I don’t look back as I make a right onto Eighth, focusing on my pace. Eighth is a long, slow, steep grind, and I like to keep it steady. After a block I think I’ve lost them, and my mind relaxes a notch. But suddenly they are back, over to my left on the sidewalk, as I stick to the street. Now we blow past a man getting out of his Mercedes who glares at me in the dim light as if to say, "Get those dogs on a leash." I feel like Buffy the Vampire Slayer, not wanting to involve this innocent bystander in what could get truly ugly. He has no idea that I am running with wild dogs. He just got out of his safe car, paused to glare at me condescendingly as if he knew that I drive a Honda, and has no idea how close he came to being mauled before he could make it inside of his safe, expensive house. I wonder how often all of us are in the presence of true evil, yet are completely unaware.

I’ve been watching way too much Buffy – we were not in the presence of true evil. Certainly these ruffians might be vicious, and quite possibly carrying rabies, but they weren’t hell hounds sent from beyond the grave by the Dark Master – such evil does not exist. I’ve always had a dramatic imagination, and I actually start smiling as I begin to really feel the hill in my thighs. These dogs aren’t going to hurt me – if that was the plan, I would be hurt already. We are just fellow runners, out exercising our legs on a beautiful September evening made for running.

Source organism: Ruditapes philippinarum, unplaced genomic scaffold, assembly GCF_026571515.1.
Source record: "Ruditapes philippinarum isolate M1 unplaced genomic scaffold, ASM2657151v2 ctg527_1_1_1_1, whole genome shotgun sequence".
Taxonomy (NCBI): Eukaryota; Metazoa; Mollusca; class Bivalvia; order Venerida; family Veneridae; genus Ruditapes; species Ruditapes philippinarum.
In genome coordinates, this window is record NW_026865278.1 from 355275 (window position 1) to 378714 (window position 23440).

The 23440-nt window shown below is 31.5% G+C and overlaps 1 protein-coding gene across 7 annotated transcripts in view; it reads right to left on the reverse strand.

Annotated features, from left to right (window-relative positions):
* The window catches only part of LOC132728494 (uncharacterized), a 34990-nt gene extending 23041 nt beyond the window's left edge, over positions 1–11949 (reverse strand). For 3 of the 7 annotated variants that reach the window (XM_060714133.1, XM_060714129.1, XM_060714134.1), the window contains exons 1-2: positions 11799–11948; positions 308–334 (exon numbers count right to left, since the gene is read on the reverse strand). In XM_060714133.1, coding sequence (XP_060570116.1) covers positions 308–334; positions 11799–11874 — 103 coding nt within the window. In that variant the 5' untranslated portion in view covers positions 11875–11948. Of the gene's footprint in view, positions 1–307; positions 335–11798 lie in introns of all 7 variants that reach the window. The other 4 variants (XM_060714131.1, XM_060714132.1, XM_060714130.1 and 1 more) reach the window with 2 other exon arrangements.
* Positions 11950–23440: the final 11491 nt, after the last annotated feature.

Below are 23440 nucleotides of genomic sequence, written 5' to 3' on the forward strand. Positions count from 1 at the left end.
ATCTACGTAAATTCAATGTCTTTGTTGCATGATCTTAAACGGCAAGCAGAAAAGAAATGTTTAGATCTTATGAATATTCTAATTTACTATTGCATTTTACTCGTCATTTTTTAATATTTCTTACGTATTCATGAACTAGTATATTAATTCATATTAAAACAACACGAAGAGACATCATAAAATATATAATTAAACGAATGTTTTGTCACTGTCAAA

And the night is ours!

My posse and I crest the hill and make a left on Myrtle, grateful for the gentle down slope (at least I am grateful) as I start to work my way back home. Somewhere around 1st Street the boys slip off into the night from whence they came. One minute we are together, running in perfect tandem, and the next I am alone.

Back in the building I get on the elevator, and one of my neighbors slips in behind me, giving me a start. He looks like he’s been working out, so I say, "Nice night for a run." I smile.

He looks back at me and says, "Yeah, something really weird happened to me out there."

"Really," I say, my ears perking up. "What was that?"

Two dogs appear on my left, moving swiftly along beside me…

"Well," he says, sweat running down his temples, "I was running along down toward the park, and I kind of bumped this real old guy."

"Bumped him?"

"Yeah," he continues, "He was a black guy. Old black guy, and I just knocked him over a little bit, by mistake."

… we have so many homeless in Atlanta…

"Knocked him over a little bit?" I ask, trying to remember the last time I ran into someone.

"Yeah," he pushes on, "The guy turns around and says, ‘Hey, white boy.’ So I just stop, turn around and yell Fuck you, you fuckin’ nigger!’"

…such evil does not exist…

I say nothing; I feel suddenly tired, and depressed.

"Yeah," he goes on, "Probably some homeless guy." He smiles wistfully, considering what he is saying, "I was thinking about getting my baseball bat and going back down there."

… in the presence of true evil …

I can’t seem to speak. I slink silently down the long, dingy hallway. I am full of shame.

Midtown, on the other hand, possesses a quaint and friendly beauty, a hodge-podge of architectural styles from different eras living in a harmony that reflects the racial complexity of Atlanta itself.

I lock the door behind me. I have to get up and check it twice before I finally slip into a cold, restless sleep.